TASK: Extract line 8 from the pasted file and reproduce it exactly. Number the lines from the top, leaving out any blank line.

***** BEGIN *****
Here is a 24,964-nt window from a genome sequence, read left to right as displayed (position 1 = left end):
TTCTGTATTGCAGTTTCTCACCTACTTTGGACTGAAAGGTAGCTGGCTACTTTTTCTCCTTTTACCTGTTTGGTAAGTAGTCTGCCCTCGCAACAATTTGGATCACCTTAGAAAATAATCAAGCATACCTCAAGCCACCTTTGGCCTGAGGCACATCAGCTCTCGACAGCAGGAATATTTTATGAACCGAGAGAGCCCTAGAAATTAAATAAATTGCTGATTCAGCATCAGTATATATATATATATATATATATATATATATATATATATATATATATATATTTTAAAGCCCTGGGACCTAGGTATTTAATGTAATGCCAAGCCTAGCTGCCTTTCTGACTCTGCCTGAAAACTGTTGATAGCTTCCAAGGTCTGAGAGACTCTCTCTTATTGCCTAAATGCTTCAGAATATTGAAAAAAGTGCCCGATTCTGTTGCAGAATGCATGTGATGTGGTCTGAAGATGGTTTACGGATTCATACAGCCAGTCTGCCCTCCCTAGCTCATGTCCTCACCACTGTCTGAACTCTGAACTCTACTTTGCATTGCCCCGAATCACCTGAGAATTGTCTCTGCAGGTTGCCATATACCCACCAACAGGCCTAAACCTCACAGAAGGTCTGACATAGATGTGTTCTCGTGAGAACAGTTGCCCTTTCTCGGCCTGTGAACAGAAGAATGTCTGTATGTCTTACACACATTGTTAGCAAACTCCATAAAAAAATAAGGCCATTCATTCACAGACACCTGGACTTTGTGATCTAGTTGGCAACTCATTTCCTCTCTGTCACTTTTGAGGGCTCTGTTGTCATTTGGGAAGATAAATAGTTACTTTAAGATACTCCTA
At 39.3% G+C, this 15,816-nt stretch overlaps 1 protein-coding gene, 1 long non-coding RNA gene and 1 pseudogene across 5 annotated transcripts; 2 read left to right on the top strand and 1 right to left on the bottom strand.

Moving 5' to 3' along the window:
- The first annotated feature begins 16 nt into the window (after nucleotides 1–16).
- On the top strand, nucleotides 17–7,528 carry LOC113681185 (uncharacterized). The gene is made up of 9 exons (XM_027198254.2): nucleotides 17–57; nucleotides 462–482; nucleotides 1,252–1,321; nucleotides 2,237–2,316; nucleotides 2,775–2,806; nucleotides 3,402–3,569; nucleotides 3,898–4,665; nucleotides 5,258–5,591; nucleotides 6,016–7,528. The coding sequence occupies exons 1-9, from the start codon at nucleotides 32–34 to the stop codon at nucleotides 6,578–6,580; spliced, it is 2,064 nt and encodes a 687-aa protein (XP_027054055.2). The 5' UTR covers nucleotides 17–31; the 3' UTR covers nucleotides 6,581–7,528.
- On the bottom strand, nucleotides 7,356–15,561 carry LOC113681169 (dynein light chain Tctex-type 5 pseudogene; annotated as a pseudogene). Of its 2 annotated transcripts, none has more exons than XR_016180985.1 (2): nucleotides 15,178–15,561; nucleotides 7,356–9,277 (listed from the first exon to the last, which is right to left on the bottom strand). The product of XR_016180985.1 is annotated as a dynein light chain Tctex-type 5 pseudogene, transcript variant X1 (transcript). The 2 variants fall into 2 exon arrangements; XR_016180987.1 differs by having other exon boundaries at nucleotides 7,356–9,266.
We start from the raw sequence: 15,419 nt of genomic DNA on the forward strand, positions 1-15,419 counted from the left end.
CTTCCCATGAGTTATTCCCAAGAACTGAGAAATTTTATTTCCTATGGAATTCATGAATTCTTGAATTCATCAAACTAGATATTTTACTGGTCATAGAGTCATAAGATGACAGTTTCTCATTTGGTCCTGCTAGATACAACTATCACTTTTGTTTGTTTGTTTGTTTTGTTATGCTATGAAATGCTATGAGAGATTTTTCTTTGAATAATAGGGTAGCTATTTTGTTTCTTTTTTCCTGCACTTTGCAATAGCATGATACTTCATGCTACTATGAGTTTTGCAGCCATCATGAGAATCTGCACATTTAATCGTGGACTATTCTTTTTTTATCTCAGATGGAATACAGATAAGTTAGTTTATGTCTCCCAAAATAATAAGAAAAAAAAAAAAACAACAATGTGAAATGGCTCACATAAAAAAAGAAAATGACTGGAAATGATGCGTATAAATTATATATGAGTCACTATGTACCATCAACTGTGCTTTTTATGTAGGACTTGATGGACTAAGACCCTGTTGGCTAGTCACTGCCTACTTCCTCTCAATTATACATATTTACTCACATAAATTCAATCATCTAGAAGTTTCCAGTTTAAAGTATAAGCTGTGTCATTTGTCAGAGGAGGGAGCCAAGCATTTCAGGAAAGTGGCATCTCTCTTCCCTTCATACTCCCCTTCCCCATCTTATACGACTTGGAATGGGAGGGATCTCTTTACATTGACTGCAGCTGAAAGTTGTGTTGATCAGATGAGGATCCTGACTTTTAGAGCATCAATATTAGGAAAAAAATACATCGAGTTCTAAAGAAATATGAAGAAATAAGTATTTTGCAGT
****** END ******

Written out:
We start from the raw sequence: 15,419 nt of genomic DNA on the forward strand, positions 1-15,419 counted from the left end.